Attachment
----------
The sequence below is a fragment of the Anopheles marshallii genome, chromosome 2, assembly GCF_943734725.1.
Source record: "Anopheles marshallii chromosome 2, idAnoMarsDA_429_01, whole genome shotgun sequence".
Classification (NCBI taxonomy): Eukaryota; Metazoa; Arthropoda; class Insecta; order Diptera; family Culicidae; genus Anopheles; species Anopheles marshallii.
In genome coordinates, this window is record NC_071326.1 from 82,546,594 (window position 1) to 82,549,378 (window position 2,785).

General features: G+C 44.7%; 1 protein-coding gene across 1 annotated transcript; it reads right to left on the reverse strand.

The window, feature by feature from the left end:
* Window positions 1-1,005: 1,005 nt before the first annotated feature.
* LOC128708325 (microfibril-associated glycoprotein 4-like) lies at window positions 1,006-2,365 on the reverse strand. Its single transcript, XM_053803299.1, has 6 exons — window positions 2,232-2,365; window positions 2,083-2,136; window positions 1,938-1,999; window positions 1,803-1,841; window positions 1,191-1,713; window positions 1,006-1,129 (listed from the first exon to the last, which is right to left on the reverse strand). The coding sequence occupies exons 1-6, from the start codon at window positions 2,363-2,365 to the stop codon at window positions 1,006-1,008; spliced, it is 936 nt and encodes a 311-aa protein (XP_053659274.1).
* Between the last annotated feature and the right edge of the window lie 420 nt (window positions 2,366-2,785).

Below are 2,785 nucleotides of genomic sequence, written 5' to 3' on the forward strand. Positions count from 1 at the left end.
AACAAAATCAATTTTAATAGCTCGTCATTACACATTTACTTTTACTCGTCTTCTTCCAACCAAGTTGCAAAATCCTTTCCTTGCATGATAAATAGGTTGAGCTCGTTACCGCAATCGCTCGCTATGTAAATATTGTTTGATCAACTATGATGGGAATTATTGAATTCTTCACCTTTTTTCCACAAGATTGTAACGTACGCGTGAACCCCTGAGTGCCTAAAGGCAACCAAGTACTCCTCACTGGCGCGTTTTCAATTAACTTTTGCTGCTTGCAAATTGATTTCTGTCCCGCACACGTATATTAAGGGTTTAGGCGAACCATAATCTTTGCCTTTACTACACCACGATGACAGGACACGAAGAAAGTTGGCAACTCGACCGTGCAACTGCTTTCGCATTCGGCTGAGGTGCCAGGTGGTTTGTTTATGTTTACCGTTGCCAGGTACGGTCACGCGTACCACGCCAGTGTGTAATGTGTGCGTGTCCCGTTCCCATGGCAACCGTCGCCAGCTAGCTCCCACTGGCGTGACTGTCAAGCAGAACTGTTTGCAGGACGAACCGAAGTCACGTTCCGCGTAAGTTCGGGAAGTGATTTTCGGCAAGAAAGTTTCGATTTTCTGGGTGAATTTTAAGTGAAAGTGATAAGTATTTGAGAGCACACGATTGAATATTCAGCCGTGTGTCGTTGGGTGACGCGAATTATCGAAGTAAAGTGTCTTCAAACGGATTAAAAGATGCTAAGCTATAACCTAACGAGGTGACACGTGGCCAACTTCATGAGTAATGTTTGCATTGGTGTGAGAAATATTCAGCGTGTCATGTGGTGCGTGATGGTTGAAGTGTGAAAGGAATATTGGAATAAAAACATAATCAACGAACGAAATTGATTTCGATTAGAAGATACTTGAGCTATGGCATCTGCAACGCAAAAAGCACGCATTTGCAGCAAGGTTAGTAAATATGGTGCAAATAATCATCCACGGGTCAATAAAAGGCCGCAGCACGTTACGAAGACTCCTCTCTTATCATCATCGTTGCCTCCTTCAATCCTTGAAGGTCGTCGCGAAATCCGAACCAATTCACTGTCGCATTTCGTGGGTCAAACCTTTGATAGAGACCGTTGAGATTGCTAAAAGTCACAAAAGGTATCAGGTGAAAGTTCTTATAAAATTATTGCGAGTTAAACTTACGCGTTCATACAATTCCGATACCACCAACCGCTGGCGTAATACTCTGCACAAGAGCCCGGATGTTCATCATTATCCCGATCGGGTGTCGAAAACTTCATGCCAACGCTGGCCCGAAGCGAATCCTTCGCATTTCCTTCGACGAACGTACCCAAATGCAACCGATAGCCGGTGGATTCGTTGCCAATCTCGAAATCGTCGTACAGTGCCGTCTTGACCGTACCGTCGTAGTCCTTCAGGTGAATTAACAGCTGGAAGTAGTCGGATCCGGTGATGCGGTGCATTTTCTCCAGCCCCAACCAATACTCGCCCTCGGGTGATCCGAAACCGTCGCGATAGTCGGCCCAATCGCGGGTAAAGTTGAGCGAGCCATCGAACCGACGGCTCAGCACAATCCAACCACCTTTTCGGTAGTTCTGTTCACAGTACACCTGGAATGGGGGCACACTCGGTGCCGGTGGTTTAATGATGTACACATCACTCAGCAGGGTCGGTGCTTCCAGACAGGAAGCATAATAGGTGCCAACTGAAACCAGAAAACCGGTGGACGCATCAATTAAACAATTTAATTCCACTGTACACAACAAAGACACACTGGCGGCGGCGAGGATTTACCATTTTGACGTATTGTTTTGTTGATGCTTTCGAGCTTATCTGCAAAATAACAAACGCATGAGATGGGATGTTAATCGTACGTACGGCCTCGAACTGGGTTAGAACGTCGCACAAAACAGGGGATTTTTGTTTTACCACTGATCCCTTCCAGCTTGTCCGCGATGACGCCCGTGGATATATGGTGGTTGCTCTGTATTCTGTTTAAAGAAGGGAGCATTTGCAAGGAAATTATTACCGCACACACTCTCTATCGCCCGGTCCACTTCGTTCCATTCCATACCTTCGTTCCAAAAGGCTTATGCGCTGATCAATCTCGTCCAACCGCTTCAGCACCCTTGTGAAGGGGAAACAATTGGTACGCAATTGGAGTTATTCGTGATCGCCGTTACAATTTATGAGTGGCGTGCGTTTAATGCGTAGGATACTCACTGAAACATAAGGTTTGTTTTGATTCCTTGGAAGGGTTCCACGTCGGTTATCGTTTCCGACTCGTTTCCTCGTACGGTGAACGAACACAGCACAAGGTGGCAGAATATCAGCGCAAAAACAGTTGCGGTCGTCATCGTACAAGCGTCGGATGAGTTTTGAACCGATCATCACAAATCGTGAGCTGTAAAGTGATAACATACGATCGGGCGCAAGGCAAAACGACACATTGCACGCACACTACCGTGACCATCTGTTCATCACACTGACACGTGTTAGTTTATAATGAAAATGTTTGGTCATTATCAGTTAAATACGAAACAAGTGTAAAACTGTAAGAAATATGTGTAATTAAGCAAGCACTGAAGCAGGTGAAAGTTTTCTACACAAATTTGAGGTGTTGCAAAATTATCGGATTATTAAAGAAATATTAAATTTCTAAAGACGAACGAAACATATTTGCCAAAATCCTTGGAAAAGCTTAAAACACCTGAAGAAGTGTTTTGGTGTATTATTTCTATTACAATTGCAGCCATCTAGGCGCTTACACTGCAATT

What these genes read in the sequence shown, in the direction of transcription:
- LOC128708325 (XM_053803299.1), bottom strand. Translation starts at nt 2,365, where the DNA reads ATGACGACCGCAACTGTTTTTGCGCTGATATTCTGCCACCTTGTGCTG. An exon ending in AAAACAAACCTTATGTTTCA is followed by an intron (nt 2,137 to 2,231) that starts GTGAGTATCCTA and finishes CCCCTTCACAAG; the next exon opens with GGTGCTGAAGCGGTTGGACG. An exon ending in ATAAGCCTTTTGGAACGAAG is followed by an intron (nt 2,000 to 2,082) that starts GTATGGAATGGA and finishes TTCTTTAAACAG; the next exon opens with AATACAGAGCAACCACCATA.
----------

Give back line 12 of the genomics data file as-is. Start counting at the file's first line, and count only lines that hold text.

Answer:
What these genes read in the sequence shown, in the direction of transcription: